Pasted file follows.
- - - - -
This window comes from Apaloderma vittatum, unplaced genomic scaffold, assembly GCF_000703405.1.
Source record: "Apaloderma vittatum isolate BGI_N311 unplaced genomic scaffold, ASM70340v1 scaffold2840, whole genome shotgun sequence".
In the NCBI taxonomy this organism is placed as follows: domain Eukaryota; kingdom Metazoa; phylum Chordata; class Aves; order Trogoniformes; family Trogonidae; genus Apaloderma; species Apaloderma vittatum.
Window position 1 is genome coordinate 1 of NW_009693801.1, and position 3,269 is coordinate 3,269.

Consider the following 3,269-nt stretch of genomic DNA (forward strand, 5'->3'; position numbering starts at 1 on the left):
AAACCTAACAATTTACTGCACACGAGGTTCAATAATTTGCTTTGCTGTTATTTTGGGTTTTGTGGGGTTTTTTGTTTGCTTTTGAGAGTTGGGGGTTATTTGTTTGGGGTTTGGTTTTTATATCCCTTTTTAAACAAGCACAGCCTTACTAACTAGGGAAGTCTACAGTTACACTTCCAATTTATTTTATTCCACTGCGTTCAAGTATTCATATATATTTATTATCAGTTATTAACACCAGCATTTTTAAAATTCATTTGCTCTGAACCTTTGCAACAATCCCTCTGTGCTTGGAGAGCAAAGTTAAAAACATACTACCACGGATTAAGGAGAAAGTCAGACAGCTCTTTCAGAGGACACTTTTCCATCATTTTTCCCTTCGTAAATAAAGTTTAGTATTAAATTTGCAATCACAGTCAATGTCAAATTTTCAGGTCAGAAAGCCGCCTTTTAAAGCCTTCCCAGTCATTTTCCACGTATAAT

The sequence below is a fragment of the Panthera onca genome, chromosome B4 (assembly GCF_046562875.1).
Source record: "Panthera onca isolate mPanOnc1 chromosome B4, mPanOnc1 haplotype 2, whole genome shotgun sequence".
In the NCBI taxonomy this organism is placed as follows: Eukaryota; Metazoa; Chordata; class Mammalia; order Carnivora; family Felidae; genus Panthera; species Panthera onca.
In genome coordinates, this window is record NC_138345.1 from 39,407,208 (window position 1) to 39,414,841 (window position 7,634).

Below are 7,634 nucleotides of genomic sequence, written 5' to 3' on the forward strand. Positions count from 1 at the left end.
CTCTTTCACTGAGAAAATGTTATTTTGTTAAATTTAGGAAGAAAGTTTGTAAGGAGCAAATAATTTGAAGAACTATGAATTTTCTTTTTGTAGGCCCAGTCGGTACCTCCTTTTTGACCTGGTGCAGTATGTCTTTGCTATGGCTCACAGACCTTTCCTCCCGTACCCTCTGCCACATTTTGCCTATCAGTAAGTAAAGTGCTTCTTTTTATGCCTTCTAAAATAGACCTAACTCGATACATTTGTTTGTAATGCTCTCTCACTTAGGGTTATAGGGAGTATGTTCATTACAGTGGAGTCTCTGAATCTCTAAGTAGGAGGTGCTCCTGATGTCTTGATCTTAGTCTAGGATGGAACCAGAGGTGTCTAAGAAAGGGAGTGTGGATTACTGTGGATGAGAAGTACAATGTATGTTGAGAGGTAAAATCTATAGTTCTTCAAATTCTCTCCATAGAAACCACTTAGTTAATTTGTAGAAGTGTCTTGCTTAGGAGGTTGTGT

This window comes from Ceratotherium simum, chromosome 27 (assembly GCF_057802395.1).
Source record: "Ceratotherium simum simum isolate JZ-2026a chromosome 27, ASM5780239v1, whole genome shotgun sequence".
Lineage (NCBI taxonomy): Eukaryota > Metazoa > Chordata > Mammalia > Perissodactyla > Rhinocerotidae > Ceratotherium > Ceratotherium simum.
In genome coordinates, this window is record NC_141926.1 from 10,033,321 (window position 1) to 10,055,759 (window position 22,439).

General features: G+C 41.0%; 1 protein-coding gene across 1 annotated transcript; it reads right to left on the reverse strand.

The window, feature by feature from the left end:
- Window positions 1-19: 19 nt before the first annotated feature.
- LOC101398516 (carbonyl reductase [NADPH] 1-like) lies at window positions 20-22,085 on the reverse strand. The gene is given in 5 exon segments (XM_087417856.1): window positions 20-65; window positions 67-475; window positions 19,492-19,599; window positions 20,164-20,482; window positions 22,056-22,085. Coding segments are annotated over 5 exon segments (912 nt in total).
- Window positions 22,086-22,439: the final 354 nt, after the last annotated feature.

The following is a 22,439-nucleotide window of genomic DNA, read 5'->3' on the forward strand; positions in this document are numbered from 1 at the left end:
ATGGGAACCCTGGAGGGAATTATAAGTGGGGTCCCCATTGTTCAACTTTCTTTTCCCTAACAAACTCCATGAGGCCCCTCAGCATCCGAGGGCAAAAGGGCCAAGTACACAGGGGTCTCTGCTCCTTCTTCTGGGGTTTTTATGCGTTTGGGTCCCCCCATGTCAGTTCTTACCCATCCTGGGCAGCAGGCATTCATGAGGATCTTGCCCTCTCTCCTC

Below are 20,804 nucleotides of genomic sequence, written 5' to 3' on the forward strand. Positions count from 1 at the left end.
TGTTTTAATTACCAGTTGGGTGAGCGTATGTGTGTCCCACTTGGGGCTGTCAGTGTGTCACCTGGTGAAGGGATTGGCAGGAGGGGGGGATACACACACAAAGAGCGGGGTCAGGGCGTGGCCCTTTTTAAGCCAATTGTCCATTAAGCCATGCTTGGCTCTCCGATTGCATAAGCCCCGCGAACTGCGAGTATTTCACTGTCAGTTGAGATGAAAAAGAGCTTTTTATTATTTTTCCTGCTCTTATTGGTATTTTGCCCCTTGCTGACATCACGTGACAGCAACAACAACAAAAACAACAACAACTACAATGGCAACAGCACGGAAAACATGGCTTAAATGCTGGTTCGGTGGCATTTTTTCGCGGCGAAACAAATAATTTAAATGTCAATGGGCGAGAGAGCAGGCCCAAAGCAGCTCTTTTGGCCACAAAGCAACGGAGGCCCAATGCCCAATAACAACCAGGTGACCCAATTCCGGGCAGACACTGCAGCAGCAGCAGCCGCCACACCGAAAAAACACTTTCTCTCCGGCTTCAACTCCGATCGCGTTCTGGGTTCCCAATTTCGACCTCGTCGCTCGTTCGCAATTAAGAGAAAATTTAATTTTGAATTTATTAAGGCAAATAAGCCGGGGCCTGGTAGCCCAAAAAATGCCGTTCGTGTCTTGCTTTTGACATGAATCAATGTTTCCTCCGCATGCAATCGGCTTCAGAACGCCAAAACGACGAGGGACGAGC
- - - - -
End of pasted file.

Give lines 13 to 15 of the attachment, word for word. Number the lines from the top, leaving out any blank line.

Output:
This window comes from Ceratotherium simum, chromosome 27 (assembly GCF_057802395.1).
Source record: "Ceratotherium simum simum isolate JZ-2026a chromosome 27, ASM5780239v1, whole genome shotgun sequence".
Lineage (NCBI taxonomy): Eukaryota > Metazoa > Chordata > Mammalia > Perissodactyla > Rhinocerotidae > Ceratotherium > Ceratotherium simum.